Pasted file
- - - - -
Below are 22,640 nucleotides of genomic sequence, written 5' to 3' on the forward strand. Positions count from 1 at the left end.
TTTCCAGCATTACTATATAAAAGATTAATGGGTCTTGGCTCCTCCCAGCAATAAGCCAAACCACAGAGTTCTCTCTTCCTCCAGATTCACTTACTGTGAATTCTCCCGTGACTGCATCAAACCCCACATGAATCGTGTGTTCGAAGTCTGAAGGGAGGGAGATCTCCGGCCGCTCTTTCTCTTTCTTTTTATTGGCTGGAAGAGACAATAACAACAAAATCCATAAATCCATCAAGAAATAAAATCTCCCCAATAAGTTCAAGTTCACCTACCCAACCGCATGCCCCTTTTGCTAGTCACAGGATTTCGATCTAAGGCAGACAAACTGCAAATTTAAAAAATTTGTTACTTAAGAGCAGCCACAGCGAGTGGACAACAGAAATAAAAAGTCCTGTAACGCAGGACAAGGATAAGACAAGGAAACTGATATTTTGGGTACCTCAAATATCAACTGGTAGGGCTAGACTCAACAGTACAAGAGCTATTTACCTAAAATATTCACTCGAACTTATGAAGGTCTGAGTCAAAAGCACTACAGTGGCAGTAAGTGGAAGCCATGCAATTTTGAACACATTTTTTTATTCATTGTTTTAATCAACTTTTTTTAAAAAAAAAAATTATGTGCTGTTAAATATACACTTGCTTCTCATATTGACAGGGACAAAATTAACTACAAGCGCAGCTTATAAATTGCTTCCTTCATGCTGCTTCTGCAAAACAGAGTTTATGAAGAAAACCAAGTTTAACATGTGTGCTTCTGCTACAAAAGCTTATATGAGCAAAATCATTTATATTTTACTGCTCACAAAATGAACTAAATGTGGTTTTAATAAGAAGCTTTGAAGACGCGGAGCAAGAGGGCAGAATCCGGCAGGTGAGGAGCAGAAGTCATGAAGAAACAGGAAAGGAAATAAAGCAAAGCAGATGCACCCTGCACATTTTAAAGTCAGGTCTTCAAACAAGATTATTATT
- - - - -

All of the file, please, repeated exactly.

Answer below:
Below are 22,640 nucleotides of genomic sequence, written 5' to 3' on the forward strand. Positions count from 1 at the left end.
TTTCCAGCATTACTATATAAAAGATTAATGGGTCTTGGCTCCTCCCAGCAATAAGCCAAACCACAGAGTTCTCTCTTCCTCCAGATTCACTTACTGTGAATTCTCCCGTGACTGCATCAAACCCCACATGAATCGTGTGTTCGAAGTCTGAAGGGAGGGAGATCTCCGGCCGCTCTTTCTCTTTCTTTTTATTGGCTGGAAGAGACAATAACAACAAAATCCATAAATCCATCAAGAAATAAAATCTCCCCAATAAGTTCAAGTTCACCTACCCAACCGCATGCCCCTTTTGCTAGTCACAGGATTTCGATCTAAGGCAGACAAACTGCAAATTTAAAAAATTTGTTACTTAAGAGCAGCCACAGCGAGTGGACAACAGAAATAAAAAGTCCTGTAACGCAGGACAAGGATAAGACAAGGAAACTGATATTTTGGGTACCTCAAATATCAACTGGTAGGGCTAGACTCAACAGTACAAGAGCTATTTACCTAAAATATTCACTCGAACTTATGAAGGTCTGAGTCAAAAGCACTACAGTGGCAGTAAGTGGAAGCCATGCAATTTTGAACACATTTTTTTATTCATTGTTTTAATCAACTTTTTTTAAAAAAAAAAATTATGTGCTGTTAAATATACACTTGCTTCTCATATTGACAGGGACAAAATTAACTACAAGCGCAGCTTATAAATTGCTTCCTTCATGCTGCTTCTGCAAAACAGAGTTTATGAAGAAAACCAAGTTTAACATGTGTGCTTCTGCTACAAAAGCTTATATGAGCAAAATCATTTATATTTTACTGCTCACAAAATGAACTAAATGTGGTTTTAATAAGAAGCTTTGAAGACGCGGAGCAAGAGGGCAGAATCCGGCAGGTGAGGAGCAGAAGTCATGAAGAAACAGGAAAGGAAATAAAGCAAAGCAGATGCACCCTGCACATTTTAAAGTCAGGTCTTCAAACAAGATTATTATT